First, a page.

More than 4,000 years ago, the Chinese uncovered a medicinal yet soothing beverage that has withstood the test of time: green tea.
Fast forward to modern day, and science has caught up with the hype. Studies show that green tea offers so much more than a clean, healthy boost of energy. In fact, it could make a difference with everything from cardiovascular problems to terminal illnesses to bad breath.
Made from camellia sinensis leaves, green tea is one of nature’s most powerful antioxidants. So, if it isn’t yet a part of your daily regimen, then read on: You may want to consider swapping out that morning joe for a morning brew.
Green tea varieties
There are several varieties of green teas, which differ substantially due to growing conditions, horticulture, production processing, and time of harvest.
In China, green is the most well-known type of tea. Chinese green teas are made from more than 600 different varieties of the camellia sinensis plant, and leaves are traditionally pan-fired—dried in thin iron bowls over a furnace. Alternately, leaves might be oven-dried or sun-dried. These different processes give Chinese teas the more “earthy” taste they’re known for.
In Japan, green tea is ubiquitous and commonly referred to as just “tea.” It was originally brought over to the country by Myōan Eisai, the same man who introduced the Rinzai school of Zen Buddhism. Japanese green tea is made from the Yabukita variety of the camellia sinensis plant. The leaves are steamed, giving the tea a more herbal or leafy taste.
Did You Know? Green tea is best enjoyed without extra sweeteners and cream, as they can mask the subtle nuances and potentially negate some of the health benefits.
Sencha, a Japanese tea, is often referred to as “roasted tea” because of the production method. Sencha tea is not roasted until later in the cycle. The leaves are first quickly steamed, rolled, and dried before baking.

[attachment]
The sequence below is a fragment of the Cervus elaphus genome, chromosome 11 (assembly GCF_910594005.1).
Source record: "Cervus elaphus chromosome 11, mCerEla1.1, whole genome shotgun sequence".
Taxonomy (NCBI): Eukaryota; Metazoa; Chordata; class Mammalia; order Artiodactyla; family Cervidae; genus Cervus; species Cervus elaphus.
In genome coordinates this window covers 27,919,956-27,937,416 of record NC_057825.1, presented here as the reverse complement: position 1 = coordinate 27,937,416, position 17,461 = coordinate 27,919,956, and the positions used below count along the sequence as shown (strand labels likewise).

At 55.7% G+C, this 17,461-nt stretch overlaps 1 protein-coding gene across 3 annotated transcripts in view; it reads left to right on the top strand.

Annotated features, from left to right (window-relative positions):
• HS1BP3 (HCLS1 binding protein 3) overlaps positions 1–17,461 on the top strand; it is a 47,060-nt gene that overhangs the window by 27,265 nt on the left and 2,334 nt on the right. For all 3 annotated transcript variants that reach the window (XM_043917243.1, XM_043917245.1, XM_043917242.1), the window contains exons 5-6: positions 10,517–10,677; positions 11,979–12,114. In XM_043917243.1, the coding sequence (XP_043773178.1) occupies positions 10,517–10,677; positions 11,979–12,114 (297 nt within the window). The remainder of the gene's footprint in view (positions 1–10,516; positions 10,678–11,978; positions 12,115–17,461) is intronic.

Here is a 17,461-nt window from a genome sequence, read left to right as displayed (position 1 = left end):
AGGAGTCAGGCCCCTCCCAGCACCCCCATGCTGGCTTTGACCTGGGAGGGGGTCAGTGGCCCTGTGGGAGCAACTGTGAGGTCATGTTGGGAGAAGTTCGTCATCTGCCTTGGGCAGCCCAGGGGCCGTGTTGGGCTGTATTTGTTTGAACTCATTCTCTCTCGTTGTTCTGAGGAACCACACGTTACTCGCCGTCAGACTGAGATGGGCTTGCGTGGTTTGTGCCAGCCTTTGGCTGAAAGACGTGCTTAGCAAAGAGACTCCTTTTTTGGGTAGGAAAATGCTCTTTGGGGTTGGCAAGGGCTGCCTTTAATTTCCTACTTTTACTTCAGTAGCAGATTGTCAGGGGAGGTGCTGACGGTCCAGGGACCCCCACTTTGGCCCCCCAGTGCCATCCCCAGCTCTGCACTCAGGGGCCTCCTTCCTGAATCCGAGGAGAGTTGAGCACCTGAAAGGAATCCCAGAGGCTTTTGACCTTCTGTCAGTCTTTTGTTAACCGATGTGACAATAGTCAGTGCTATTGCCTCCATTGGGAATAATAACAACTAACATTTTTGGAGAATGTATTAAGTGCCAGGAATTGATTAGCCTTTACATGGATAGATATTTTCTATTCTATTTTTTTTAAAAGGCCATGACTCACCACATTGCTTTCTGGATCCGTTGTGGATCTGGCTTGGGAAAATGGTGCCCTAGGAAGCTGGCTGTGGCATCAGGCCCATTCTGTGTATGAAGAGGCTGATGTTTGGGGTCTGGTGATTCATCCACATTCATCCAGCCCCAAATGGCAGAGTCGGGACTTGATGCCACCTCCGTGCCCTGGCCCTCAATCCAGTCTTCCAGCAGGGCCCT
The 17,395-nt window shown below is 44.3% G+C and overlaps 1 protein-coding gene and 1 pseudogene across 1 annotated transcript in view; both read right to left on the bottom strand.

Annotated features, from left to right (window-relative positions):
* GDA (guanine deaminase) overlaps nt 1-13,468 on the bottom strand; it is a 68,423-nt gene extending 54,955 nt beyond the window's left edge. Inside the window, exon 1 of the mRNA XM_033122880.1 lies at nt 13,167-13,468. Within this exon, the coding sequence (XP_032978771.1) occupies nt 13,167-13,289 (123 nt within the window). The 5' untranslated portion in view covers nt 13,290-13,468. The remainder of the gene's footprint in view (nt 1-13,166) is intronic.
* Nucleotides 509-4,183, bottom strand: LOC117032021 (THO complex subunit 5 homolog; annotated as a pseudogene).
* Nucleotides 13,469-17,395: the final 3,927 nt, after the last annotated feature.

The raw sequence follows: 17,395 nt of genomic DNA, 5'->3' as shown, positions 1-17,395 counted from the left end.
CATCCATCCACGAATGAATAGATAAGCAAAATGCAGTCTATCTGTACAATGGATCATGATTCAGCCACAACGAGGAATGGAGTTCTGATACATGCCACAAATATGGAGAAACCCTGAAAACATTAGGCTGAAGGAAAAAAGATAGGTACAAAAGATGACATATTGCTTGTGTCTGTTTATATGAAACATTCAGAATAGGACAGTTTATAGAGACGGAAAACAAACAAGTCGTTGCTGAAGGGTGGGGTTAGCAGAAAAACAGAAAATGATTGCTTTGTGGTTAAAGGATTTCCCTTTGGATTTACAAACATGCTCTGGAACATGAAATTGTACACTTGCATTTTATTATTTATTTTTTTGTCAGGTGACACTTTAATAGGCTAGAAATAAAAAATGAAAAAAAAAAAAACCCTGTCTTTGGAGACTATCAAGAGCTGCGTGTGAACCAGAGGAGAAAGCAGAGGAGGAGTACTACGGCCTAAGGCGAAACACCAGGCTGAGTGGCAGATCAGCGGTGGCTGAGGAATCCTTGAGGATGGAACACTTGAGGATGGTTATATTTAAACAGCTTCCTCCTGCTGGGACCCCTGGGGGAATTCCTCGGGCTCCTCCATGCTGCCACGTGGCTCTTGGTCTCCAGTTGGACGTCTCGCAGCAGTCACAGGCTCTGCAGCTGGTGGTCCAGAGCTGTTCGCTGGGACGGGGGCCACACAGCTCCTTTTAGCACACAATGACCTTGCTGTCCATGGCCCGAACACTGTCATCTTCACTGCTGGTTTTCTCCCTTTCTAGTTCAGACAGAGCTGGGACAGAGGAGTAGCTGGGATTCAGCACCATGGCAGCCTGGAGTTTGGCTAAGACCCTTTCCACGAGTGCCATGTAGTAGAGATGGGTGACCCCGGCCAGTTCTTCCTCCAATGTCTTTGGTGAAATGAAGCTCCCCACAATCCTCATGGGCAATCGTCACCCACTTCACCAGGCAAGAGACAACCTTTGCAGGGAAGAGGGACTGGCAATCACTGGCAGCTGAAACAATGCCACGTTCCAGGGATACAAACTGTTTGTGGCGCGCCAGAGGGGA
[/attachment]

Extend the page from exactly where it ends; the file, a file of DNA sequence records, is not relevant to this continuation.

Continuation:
This process, particularly the steaming, lends sencha tea an earthy, grassy, mellow flavor that some compare to seaweed.
Bancha tea is a common offshoot of sencha tea. These leaves come from the same plant, but are considered lower-grade.
Sencha is also combined with brown rice to create genmaicha. Also known as “people’s tea,” genmaicha was originally consumed by the poor Japanese who used the brown rice as filler. Today it’s widely popular, and sometimes combined with a small amount of matcha to strengthen the flavor.
Try it: Pique Tea Organic Mint Sencha Green Tea
Gunpowder green tea, a Chinese green tea, is made in the Zhejiang Province and was originally produced during the Tang Dynasty, sometime during the 1st century.
Instead of being ground, the leaves are harvested, steamed, rolled either by hand or by machine into small balls that resemble gunpowder pellets, and then dried again. The rolled leaves last longer because they are less susceptible to absorbing odors and breakage. Gunpowder has the same refreshing, sweet and slightly earthy taste as other green teas, though it also has a hint of chestnut.
Something to note when buying gunpowder tea, generally sold loose in pellet form: If they’re shiny, that’s a sign of freshness. Size will vary, but generally the smaller the pellet, the higher the quality.
Dragonwell green tea
Also called Longjing (after the village it was found in), dragonwell green tea has a storied history. Legend has it, Longjing was home to a fearsome dragon—hence the name “dragonwell.”
The tea itself has some distinct qualities, from its yellow-green color to its shape: broad, flat leaves that take a very long time to dry. The taste is refreshingly smooth, sweet, and delicate with a nutty aroma and a hint of earth—some liken it to chestnut with a buttery finish. Dragonwell consistently rates among the best green teas at tastings.
Anji green tea
The name anji means “safety and prosperity” in Chinese.
Like all green tea, anji (also called An Ji Bai Cha) comes from camellia sinensis leaves. The best anji leaves are picked in early spring. Because of the way it’s produced, anji is considered a green tea, despite its name. Grown high in the mountains of Zhejiang Province, and picked from the Bai Cha bush, Anji is light apple-green in color with a smooth, rich, and slightly sweet taste. The depth of flavor is often described as “liquid silk,” and because it’s so mellow, fine, and light, it’s also sometimes known as “anji white tea.” And thanks to a high level of amino acids, which help to reduce cortisol, anji is known for producing a calming effect.
Anji tea can be brewed loose or in bags, and is often blended with other flavors like lemon or jasmine.
Matcha differs from the other varieties of green tea in that, rather than leaves, it comes as a fine ground powder. It's also unique in two aspects of farming and processing: The green tea plants used for matcha are shade-grown for about three weeks before harvest, and the stems and veins are removed during processing.